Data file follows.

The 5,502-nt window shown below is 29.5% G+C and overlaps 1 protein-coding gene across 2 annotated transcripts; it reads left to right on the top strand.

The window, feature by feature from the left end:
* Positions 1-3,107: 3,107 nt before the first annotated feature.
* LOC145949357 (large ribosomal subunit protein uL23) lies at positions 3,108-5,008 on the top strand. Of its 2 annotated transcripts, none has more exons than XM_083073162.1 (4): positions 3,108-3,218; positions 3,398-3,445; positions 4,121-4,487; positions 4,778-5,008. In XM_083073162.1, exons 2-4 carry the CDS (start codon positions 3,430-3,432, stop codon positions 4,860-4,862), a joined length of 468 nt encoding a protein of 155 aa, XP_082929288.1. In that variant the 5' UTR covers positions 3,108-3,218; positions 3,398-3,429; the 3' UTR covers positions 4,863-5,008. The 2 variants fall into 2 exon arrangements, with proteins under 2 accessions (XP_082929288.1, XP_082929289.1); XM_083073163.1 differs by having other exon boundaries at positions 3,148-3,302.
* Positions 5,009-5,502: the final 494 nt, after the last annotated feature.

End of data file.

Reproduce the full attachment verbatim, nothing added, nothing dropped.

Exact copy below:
The 5,502-nt window shown below is 29.5% G+C and overlaps 1 protein-coding gene across 2 annotated transcripts; it reads left to right on the top strand.

The window, feature by feature from the left end:
* Positions 1-3,107: 3,107 nt before the first annotated feature.
* LOC145949357 (large ribosomal subunit protein uL23) lies at positions 3,108-5,008 on the top strand. Of its 2 annotated transcripts, none has more exons than XM_083073162.1 (4): positions 3,108-3,218; positions 3,398-3,445; positions 4,121-4,487; positions 4,778-5,008. In XM_083073162.1, exons 2-4 carry the CDS (start codon positions 3,430-3,432, stop codon positions 4,860-4,862), a joined length of 468 nt encoding a protein of 155 aa, XP_082929288.1. In that variant the 5' UTR covers positions 3,108-3,218; positions 3,398-3,429; the 3' UTR covers positions 4,863-5,008. The 2 variants fall into 2 exon arrangements, with proteins under 2 accessions (XP_082929288.1, XP_082929289.1); XM_083073163.1 differs by having other exon boundaries at positions 3,148-3,302.
* Positions 5,009-5,502: the final 494 nt, after the last annotated feature.